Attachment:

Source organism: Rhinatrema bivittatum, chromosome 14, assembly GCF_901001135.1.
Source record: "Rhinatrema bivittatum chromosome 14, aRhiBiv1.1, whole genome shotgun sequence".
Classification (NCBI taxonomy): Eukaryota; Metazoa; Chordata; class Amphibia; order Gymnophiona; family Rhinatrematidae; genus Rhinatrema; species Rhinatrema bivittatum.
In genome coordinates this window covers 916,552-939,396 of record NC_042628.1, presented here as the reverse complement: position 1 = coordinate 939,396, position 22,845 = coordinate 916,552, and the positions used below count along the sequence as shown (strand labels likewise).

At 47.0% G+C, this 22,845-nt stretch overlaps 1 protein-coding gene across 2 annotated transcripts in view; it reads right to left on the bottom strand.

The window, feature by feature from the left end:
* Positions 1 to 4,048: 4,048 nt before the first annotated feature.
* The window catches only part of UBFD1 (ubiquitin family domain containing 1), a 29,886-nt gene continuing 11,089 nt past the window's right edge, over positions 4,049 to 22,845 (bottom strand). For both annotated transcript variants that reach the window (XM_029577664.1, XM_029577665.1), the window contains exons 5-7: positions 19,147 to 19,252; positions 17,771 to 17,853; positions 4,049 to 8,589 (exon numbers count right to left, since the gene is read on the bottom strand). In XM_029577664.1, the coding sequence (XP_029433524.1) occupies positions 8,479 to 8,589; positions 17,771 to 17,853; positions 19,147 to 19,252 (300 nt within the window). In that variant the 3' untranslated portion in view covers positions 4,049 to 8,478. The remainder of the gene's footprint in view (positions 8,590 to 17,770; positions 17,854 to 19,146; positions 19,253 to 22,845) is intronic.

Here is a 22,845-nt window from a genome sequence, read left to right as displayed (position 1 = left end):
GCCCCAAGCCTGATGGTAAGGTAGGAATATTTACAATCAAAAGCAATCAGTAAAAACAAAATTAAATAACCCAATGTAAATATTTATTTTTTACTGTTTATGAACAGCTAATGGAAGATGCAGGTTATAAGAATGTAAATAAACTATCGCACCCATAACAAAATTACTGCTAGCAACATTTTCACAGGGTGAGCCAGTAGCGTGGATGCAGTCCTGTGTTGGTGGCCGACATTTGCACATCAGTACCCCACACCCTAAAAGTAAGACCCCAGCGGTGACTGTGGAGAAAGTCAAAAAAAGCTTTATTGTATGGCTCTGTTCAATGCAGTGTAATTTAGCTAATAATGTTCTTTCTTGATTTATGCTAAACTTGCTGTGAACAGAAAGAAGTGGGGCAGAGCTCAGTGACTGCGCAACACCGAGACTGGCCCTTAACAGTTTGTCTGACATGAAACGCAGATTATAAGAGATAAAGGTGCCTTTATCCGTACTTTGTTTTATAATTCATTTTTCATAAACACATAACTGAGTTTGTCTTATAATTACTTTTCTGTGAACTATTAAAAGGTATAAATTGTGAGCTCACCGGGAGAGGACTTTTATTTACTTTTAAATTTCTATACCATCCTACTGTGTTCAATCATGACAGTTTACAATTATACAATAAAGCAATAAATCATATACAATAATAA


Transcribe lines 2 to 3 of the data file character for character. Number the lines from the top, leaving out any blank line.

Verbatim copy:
Source record: "Rhinatrema bivittatum chromosome 14, aRhiBiv1.1, whole genome shotgun sequence".
Classification (NCBI taxonomy): Eukaryota; Metazoa; Chordata; class Amphibia; order Gymnophiona; family Rhinatrematidae; genus Rhinatrema; species Rhinatrema bivittatum.